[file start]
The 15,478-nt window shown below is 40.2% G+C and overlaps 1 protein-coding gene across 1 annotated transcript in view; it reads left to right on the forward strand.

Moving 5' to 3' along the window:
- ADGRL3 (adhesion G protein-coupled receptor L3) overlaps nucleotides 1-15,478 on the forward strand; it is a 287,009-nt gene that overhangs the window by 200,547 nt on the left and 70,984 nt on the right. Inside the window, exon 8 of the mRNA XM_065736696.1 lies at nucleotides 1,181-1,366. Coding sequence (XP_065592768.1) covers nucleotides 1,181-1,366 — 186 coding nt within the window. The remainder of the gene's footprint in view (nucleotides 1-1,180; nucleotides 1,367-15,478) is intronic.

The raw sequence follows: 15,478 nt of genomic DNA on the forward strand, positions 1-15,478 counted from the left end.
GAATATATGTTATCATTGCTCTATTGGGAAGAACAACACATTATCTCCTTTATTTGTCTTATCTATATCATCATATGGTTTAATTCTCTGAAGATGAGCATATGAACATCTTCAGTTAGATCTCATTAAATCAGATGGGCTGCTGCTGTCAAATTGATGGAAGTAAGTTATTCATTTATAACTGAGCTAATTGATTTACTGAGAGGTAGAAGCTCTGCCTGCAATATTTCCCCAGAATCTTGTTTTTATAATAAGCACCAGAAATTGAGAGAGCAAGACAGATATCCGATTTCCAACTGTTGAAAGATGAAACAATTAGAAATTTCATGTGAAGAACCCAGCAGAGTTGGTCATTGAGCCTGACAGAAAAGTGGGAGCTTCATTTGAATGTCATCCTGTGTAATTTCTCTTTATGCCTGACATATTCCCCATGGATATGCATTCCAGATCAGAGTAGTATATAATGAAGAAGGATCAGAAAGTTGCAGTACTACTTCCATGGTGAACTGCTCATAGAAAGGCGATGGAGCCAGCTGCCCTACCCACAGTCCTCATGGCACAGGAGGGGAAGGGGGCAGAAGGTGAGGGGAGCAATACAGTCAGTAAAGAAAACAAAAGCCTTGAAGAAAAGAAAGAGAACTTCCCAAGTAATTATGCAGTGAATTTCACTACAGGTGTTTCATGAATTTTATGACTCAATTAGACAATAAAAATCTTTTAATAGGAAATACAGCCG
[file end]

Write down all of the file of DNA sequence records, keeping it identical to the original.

The 15,478-nt window shown below is 40.2% G+C and overlaps 1 protein-coding gene across 1 annotated transcript in view; it reads left to right on the forward strand.

Moving 5' to 3' along the window:
- ADGRL3 (adhesion G protein-coupled receptor L3) overlaps nucleotides 1-15,478 on the forward strand; it is a 287,009-nt gene that overhangs the window by 200,547 nt on the left and 70,984 nt on the right. Inside the window, exon 8 of the mRNA XM_065736696.1 lies at nucleotides 1,181-1,366. Coding sequence (XP_065592768.1) covers nucleotides 1,181-1,366 — 186 coding nt within the window. The remainder of the gene's footprint in view (nucleotides 1-1,180; nucleotides 1,367-15,478) is intronic.

The raw sequence follows: 15,478 nt of genomic DNA on the forward strand, positions 1-15,478 counted from the left end.
GAATATATGTTATCATTGCTCTATTGGGAAGAACAACACATTATCTCCTTTATTTGTCTTATCTATATCATCATATGGTTTAATTCTCTGAAGATGAGCATATGAACATCTTCAGTTAGATCTCATTAAATCAGATGGGCTGCTGCTGTCAAATTGATGGAAGTAAGTTATTCATTTATAACTGAGCTAATTGATTTACTGAGAGGTAGAAGCTCTGCCTGCAATATTTCCCCAGAATCTTGTTTTTATAATAAGCACCAGAAATTGAGAGAGCAAGACAGATATCCGATTTCCAACTGTTGAAAGATGAAACAATTAGAAATTTCATGTGAAGAACCCAGCAGAGTTGGTCATTGAGCCTGACAGAAAAGTGGGAGCTTCATTTGAATGTCATCCTGTGTAATTTCTCTTTATGCCTGACATATTCCCCATGGATATGCATTCCAGATCAGAGTAGTATATAATGAAGAAGGATCAGAAAGTTGCAGTACTACTTCCATGGTGAACTGCTCATAGAAAGGCGATGGAGCCAGCTGCCCTACCCACAGTCCTCATGGCACAGGAGGGGAAGGGGGCAGAAGGTGAGGGGAGCAATACAGTCAGTAAAGAAAACAAAAGCCTTGAAGAAAAGAAAGAGAACTTCCCAAGTAATTATGCAGTGAATTTCACTACAGGTGTTTCATGAATTTTATGACTCAATTAGACAATAAAAATCTTTTAATAGGAAATACAGCCG